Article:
The answer, as with most things in life, is complicated. On the one hand, a diagnosis of something like autism or ADHD at an early age can help secure needed support and intervention, such as the aforementioned ABA therapy, as well as other interventions such as speech therapy, from funding sources like regional centers, insurance companies and school districts. In most cases, funding for those services will not be available long-term unless a formal diagnosis is provided, and the number of services accessible is dependent on the specific diagnosis. For example, regional centers in the state of California will grant a range of services to children under the age of 3, regardless of diagnosis, including behavior, speech, OT and respite services. Subsequently, if more services are merited, a formal diagnosis and reevaluation must be applied for families to access that same range of services.

Read full story on examiner.com

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Canada’s Top Researchers are Beating a Path to Help Children with Autism Realize Their Full Potential (Source: ASD Pathways)

Little is known about the outcomes of children with Autism Spectrum Disorders (ASD). The Pathways in ASD study, the largest of its kind in the world, investigates the different developmental pathways that children with ASD follow. By identifying predictors of good outcome that are potentially modifiable we hope to inform the development of effective intervention programs for the early and middle childhood years and so improve the long-term outcomes of children with ASD.

The current study, led by Dr. Peter Szatmari at the Offord Centre for Child Studies at McMaster University examines the developmental pathways of 423 children with ASD and tries to identify the variables that influence these pathways.

This is a multi-site study with data being collected in Halifax, Montreal, Hamilton, Edmonton and Vancouver. The children with ASD are followed from the point of diagnosis at 2-4 years of age through to 11 years of age and assessed using different tests and measures.

The main objectives of the Pathways in ASD study are:

  • To describe the developmental pathways of children with ASD and of family well-being.
  • To identify the inter-relationships among critical child and contextual variables associated with better outcomes.
  • To obtain accurate baseline estimates of school achievement and adaptation so that we can begin charting trajectories of these outcomes into adolescence and beyond.
    Read more at asdpathways.ca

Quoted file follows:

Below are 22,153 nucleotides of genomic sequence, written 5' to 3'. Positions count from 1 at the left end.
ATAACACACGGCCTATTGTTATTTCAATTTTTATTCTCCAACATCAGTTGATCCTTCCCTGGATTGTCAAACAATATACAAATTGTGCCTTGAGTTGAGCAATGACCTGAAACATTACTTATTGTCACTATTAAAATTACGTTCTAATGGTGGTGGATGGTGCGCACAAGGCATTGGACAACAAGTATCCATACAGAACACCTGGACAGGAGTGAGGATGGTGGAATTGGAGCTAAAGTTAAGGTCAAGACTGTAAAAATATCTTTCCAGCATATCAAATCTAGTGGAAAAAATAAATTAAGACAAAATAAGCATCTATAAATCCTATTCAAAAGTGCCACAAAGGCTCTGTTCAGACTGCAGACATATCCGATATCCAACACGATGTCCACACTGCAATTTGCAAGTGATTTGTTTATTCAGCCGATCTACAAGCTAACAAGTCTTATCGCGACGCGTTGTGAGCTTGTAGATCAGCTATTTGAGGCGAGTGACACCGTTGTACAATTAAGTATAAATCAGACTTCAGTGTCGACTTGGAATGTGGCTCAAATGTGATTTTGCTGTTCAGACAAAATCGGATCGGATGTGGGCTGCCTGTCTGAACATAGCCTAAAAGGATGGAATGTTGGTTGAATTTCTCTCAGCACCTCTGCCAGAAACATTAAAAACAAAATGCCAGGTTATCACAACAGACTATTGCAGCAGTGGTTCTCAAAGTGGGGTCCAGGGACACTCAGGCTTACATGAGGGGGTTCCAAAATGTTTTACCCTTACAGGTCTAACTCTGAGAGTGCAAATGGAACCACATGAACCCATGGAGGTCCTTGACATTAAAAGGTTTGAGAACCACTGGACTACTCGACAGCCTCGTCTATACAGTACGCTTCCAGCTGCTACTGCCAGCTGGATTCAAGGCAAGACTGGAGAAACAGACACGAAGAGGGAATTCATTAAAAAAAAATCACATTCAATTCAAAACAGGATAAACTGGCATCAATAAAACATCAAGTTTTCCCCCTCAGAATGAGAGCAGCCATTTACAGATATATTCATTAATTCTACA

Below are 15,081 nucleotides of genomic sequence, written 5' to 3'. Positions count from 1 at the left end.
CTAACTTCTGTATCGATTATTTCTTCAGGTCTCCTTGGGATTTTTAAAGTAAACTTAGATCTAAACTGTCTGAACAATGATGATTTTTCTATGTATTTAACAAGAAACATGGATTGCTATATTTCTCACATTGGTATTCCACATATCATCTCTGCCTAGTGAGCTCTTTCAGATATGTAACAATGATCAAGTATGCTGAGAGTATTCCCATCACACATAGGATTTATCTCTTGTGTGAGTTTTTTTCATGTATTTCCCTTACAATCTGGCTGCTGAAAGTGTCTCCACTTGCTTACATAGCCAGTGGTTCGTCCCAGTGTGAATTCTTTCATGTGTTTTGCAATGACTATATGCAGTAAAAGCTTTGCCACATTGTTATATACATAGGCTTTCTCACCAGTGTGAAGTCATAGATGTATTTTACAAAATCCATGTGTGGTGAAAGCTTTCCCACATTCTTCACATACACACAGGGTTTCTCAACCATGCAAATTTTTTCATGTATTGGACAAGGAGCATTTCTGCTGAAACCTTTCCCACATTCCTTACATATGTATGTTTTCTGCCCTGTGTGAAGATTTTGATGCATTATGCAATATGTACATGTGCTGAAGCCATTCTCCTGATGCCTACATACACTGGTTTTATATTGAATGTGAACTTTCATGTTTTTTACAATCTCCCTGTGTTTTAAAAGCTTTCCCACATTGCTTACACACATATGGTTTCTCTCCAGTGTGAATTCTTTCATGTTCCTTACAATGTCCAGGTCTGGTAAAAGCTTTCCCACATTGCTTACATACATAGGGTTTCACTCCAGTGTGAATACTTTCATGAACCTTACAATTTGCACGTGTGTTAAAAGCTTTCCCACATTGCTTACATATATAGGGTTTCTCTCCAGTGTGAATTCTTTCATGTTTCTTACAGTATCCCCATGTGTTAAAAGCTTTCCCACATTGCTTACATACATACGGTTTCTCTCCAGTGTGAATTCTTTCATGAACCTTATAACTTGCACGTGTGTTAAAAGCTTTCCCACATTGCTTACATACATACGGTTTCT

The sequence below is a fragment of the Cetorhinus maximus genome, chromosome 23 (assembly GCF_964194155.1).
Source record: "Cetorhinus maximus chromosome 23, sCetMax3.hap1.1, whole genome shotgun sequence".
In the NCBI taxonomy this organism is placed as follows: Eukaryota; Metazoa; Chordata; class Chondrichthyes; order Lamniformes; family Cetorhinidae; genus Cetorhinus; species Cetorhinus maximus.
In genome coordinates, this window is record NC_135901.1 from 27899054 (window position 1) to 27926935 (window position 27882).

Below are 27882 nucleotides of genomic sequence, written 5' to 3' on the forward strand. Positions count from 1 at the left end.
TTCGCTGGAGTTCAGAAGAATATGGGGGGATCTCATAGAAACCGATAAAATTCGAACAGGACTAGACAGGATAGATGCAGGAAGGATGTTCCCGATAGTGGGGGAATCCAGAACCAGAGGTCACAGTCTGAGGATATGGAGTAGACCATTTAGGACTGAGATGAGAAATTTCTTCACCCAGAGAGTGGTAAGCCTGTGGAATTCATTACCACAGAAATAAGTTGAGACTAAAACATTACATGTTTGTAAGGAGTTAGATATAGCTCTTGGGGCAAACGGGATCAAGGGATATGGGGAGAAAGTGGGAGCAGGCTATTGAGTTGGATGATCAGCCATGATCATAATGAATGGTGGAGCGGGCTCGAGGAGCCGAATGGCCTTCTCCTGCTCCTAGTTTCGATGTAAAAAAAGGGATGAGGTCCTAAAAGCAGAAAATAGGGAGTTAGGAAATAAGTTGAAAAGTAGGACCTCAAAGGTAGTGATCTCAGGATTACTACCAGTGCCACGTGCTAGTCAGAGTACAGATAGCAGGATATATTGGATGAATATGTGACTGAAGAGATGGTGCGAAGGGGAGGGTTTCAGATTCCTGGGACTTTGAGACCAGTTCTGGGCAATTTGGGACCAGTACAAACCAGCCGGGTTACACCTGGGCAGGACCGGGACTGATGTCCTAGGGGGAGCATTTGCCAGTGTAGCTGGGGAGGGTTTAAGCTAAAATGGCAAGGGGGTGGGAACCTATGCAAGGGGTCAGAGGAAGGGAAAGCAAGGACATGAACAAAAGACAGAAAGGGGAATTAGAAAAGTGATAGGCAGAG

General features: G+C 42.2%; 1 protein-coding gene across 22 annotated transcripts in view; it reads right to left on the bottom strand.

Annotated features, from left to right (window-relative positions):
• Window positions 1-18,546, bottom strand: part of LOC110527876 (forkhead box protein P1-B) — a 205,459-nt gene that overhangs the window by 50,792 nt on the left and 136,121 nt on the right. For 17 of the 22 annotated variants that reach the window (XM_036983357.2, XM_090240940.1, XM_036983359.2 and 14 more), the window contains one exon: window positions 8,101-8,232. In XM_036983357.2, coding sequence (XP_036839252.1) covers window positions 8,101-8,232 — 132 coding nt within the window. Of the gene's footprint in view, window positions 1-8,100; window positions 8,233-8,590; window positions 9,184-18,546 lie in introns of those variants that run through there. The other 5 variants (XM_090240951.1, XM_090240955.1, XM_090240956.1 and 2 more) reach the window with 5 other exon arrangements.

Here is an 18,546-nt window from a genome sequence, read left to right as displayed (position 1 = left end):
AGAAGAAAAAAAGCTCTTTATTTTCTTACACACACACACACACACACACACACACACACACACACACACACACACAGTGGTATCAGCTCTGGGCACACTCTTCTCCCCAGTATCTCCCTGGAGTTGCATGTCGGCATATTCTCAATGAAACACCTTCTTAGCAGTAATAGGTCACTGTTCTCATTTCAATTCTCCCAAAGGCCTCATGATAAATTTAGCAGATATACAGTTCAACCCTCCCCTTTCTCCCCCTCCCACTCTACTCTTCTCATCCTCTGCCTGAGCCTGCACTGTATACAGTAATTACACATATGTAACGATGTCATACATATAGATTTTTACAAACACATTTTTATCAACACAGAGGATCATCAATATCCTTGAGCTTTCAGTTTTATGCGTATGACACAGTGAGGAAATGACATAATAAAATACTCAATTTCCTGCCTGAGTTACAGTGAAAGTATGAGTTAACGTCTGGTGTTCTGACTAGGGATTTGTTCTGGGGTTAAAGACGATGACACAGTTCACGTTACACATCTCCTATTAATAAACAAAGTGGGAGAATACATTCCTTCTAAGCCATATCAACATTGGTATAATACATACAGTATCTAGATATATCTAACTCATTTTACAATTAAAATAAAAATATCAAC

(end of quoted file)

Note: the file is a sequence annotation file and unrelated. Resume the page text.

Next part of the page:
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AUTS2 Isn’t As Connected to Autism As Believed (Source: Spectrum News)

Mutations continue to be the centerpiece of ASD research as scientists are constantly finding new information about how genes and their mutations interact to cause symptoms. The most recent study shed light on the true nature of a gene linked to autism, called AUTS2.
The study focused on disproving the belief that AUTS2 is the cause of autism’s social communication issues, and that a change in the mutation very rarely leads to autism, though it often paves the way for intellectual disabilities. Once the gene begins to be taken away, it could result in small heads, delays in development, a small chin, or arched eyebrows.
 
The researchers collected data from 13 participants between the ages of 11 months to 59-years-old. Three of the participants were from the original study starting in 2013, and all 13 had a type of cognitive disability. Eleven out of the 13 subjects had small heads and repetitive behavior, approximately 83 percent.
 
An additional conclusion of the study was that AUTS2 deletions at the beginning of the gene were much more mild than deletions at the end. At the end, the deletions were spontaneous, while they were slight and inherited from a parent at the beginning of the gene.
 
While the intellectual disabilities displayed in the study were potent from adolescence, they began to decrease with age.
 
Erik Sistermans is the lead of genome diagnostics at Vrije University Medical Center in Amsterdam, as well as the lead researcher of this study. He believes that as a researcher, he needs to share the conclusions with those outside of the autism research field.
 
“This is very important for genetic counseling,” Sistermans says. “It is important for parents to know that these children do not really deteriorate, that [the syndrome] is rather stable once they grow up.”
 
For more information, check out the source for this blog post, Spectrum News.